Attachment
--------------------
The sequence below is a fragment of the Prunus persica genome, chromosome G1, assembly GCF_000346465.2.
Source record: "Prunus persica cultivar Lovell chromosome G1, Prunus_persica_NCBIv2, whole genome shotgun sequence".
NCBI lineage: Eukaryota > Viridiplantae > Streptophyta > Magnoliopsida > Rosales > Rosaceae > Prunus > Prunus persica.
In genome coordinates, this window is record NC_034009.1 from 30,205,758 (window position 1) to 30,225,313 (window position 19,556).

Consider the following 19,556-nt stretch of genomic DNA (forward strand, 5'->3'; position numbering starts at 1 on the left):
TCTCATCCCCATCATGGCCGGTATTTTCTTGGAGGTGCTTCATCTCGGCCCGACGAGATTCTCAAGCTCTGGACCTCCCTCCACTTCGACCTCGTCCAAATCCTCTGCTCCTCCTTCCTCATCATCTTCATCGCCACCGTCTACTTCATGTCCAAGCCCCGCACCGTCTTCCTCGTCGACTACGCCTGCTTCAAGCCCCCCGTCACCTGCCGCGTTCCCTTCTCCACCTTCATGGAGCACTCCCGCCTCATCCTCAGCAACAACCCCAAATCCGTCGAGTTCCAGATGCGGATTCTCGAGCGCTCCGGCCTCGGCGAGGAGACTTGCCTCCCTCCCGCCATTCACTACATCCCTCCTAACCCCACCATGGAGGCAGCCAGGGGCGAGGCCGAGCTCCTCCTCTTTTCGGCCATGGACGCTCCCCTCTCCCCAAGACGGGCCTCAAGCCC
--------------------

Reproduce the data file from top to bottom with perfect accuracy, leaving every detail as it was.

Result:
The sequence below is a fragment of the Prunus persica genome, chromosome G1, assembly GCF_000346465.2.
Source record: "Prunus persica cultivar Lovell chromosome G1, Prunus_persica_NCBIv2, whole genome shotgun sequence".
NCBI lineage: Eukaryota > Viridiplantae > Streptophyta > Magnoliopsida > Rosales > Rosaceae > Prunus > Prunus persica.
In genome coordinates, this window is record NC_034009.1 from 30,205,758 (window position 1) to 30,225,313 (window position 19,556).

Consider the following 19,556-nt stretch of genomic DNA (forward strand, 5'->3'; position numbering starts at 1 on the left):
TCTCATCCCCATCATGGCCGGTATTTTCTTGGAGGTGCTTCATCTCGGCCCGACGAGATTCTCAAGCTCTGGACCTCCCTCCACTTCGACCTCGTCCAAATCCTCTGCTCCTCCTTCCTCATCATCTTCATCGCCACCGTCTACTTCATGTCCAAGCCCCGCACCGTCTTCCTCGTCGACTACGCCTGCTTCAAGCCCCCCGTCACCTGCCGCGTTCCCTTCTCCACCTTCATGGAGCACTCCCGCCTCATCCTCAGCAACAACCCCAAATCCGTCGAGTTCCAGATGCGGATTCTCGAGCGCTCCGGCCTCGGCGAGGAGACTTGCCTCCCTCCCGCCATTCACTACATCCCTCCTAACCCCACCATGGAGGCAGCCAGGGGCGAGGCCGAGCTCCTCCTCTTTTCGGCCATGGACGCTCCCCTCTCCCCAAGACGGGCCTCAAGCCC